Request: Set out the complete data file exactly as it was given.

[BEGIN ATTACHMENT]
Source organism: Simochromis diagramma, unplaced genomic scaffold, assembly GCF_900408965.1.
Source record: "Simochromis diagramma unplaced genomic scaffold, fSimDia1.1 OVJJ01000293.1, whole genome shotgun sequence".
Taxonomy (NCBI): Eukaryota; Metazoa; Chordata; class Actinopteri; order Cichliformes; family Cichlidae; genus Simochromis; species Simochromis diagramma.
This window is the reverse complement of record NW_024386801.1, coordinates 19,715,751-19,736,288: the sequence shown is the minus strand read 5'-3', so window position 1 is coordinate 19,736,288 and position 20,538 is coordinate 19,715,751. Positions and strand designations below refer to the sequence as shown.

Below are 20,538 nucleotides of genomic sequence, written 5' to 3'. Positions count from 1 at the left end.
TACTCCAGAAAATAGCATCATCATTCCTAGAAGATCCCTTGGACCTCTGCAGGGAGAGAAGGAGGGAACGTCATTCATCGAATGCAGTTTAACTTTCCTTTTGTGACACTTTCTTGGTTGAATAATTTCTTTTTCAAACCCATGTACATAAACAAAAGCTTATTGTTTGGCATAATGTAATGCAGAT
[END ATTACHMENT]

Source organism: Simochromis diagramma, unplaced genomic scaffold, assembly GCF_900408965.1.
Source record: "Simochromis diagramma unplaced genomic scaffold, fSimDia1.1 OVJJ01000293.1, whole genome shotgun sequence".
Taxonomy (NCBI): Eukaryota; Metazoa; Chordata; class Actinopteri; order Cichliformes; family Cichlidae; genus Simochromis; species Simochromis diagramma.
This window is the reverse complement of record NW_024386801.1, coordinates 19,715,751-19,736,288: the sequence shown is the minus strand read 5'-3', so window position 1 is coordinate 19,736,288 and position 20,538 is coordinate 19,715,751. Positions and strand designations below refer to the sequence as shown.

Below are 20,538 nucleotides of genomic sequence, written 5' to 3'. Positions count from 1 at the left end.
TACTCCAGAAAATAGCATCATCATTCCTAGAAGATCCCTTGGACCTCTGCAGGGAGAGAAGGAGGGAACGTCATTCATCGAATGCAGTTTAACTTTCCTTTTGTGACACTTTCTTGGTTGAATAATTTCTTTTTCAAACCCATGTACATAAACAAAAGCTTATTGTTTGGCATAATGTAATGCAGAT